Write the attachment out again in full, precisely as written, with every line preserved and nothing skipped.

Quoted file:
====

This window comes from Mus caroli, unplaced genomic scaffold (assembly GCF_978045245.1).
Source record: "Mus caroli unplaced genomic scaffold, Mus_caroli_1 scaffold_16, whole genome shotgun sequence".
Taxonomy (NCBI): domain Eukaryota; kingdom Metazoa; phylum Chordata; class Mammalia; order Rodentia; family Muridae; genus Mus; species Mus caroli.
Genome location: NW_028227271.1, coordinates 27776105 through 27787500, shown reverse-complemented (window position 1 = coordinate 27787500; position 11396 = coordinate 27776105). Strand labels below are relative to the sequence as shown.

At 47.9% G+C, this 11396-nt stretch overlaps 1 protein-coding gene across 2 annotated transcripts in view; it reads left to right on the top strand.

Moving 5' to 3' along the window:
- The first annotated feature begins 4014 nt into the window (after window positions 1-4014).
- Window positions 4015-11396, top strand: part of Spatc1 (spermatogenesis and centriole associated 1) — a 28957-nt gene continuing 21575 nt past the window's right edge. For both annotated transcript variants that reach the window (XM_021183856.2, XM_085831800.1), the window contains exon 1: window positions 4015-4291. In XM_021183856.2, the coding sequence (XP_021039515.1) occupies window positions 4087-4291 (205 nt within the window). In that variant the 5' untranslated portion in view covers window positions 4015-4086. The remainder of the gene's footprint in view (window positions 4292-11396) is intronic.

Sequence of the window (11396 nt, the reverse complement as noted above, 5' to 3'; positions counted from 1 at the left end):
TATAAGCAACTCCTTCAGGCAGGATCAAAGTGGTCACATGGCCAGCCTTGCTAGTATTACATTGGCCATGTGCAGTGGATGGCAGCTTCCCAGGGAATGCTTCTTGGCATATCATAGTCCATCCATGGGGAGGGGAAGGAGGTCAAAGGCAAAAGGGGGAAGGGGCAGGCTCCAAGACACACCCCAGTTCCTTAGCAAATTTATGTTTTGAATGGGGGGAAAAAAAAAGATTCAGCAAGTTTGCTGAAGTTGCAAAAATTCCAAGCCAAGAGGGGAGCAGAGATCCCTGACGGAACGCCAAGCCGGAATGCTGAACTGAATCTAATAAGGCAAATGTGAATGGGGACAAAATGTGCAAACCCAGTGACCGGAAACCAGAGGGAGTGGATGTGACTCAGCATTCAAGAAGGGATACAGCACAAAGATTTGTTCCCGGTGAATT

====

This window comes from Mus caroli, unplaced genomic scaffold (assembly GCF_978045245.1).
Source record: "Mus caroli unplaced genomic scaffold, Mus_caroli_1 scaffold_16, whole genome shotgun sequence".
Taxonomy (NCBI): domain Eukaryota; kingdom Metazoa; phylum Chordata; class Mammalia; order Rodentia; family Muridae; genus Mus; species Mus caroli.
Genome location: NW_028227271.1, coordinates 27776105 through 27787500, shown reverse-complemented (window position 1 = coordinate 27787500; position 11396 = coordinate 27776105). Strand labels below are relative to the sequence as shown.

At 47.9% G+C, this 11396-nt stretch overlaps 1 protein-coding gene across 2 annotated transcripts in view; it reads left to right on the top strand.

Moving 5' to 3' along the window:
- The first annotated feature begins 4014 nt into the window (after window positions 1-4014).
- Window positions 4015-11396, top strand: part of Spatc1 (spermatogenesis and centriole associated 1) — a 28957-nt gene continuing 21575 nt past the window's right edge. For both annotated transcript variants that reach the window (XM_021183856.2, XM_085831800.1), the window contains exon 1: window positions 4015-4291. In XM_021183856.2, the coding sequence (XP_021039515.1) occupies window positions 4087-4291 (205 nt within the window). In that variant the 5' untranslated portion in view covers window positions 4015-4086. The remainder of the gene's footprint in view (window positions 4292-11396) is intronic.

Sequence of the window (11396 nt, the reverse complement as noted above, 5' to 3'; positions counted from 1 at the left end):
TATAAGCAACTCCTTCAGGCAGGATCAAAGTGGTCACATGGCCAGCCTTGCTAGTATTACATTGGCCATGTGCAGTGGATGGCAGCTTCCCAGGGAATGCTTCTTGGCATATCATAGTCCATCCATGGGGAGGGGAAGGAGGTCAAAGGCAAAAGGGGGAAGGGGCAGGCTCCAAGACACACCCCAGTTCCTTAGCAAATTTATGTTTTGAATGGGGGGAAAAAAAAAGATTCAGCAAGTTTGCTGAAGTTGCAAAAATTCCAAGCCAAGAGGGGAGCAGAGATCCCTGACGGAACGCCAAGCCGGAATGCTGAACTGAATCTAATAAGGCAAATGTGAATGGGGACAAAATGTGCAAACCCAGTGACCGGAAACCAGAGGGAGTGGATGTGACTCAGCATTCAAGAAGGGATACAGCACAAAGATTTGTTCCCGGTGAATT